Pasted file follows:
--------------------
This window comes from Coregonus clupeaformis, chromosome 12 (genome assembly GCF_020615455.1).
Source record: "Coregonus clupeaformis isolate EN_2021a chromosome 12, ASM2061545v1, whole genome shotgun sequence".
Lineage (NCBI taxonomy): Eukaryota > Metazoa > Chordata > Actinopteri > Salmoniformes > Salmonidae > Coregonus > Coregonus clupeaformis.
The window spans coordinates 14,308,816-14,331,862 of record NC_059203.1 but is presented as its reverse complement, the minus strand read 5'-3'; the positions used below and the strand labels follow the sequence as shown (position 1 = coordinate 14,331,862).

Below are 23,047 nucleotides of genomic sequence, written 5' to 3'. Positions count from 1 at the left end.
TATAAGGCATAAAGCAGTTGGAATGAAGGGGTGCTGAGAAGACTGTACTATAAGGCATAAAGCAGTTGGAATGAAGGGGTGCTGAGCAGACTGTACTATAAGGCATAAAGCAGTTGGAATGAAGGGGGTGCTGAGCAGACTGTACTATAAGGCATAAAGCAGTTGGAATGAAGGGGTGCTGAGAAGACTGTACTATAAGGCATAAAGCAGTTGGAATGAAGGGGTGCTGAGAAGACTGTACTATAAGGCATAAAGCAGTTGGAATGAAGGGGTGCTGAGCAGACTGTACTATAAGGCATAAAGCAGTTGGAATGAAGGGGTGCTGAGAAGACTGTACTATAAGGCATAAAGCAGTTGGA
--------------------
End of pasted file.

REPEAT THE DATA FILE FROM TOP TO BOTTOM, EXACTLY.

This window comes from Coregonus clupeaformis, chromosome 12 (genome assembly GCF_020615455.1).
Source record: "Coregonus clupeaformis isolate EN_2021a chromosome 12, ASM2061545v1, whole genome shotgun sequence".
Lineage (NCBI taxonomy): Eukaryota > Metazoa > Chordata > Actinopteri > Salmoniformes > Salmonidae > Coregonus > Coregonus clupeaformis.
The window spans coordinates 14,308,816-14,331,862 of record NC_059203.1 but is presented as its reverse complement, the minus strand read 5'-3'; the positions used below and the strand labels follow the sequence as shown (position 1 = coordinate 14,331,862).

Below are 23,047 nucleotides of genomic sequence, written 5' to 3'. Positions count from 1 at the left end.
TATAAGGCATAAAGCAGTTGGAATGAAGGGGTGCTGAGAAGACTGTACTATAAGGCATAAAGCAGTTGGAATGAAGGGGTGCTGAGCAGACTGTACTATAAGGCATAAAGCAGTTGGAATGAAGGGGGTGCTGAGCAGACTGTACTATAAGGCATAAAGCAGTTGGAATGAAGGGGTGCTGAGAAGACTGTACTATAAGGCATAAAGCAGTTGGAATGAAGGGGTGCTGAGAAGACTGTACTATAAGGCATAAAGCAGTTGGAATGAAGGGGTGCTGAGCAGACTGTACTATAAGGCATAAAGCAGTTGGAATGAAGGGGTGCTGAGAAGACTGTACTATAAGGCATAAAGCAGTTGGA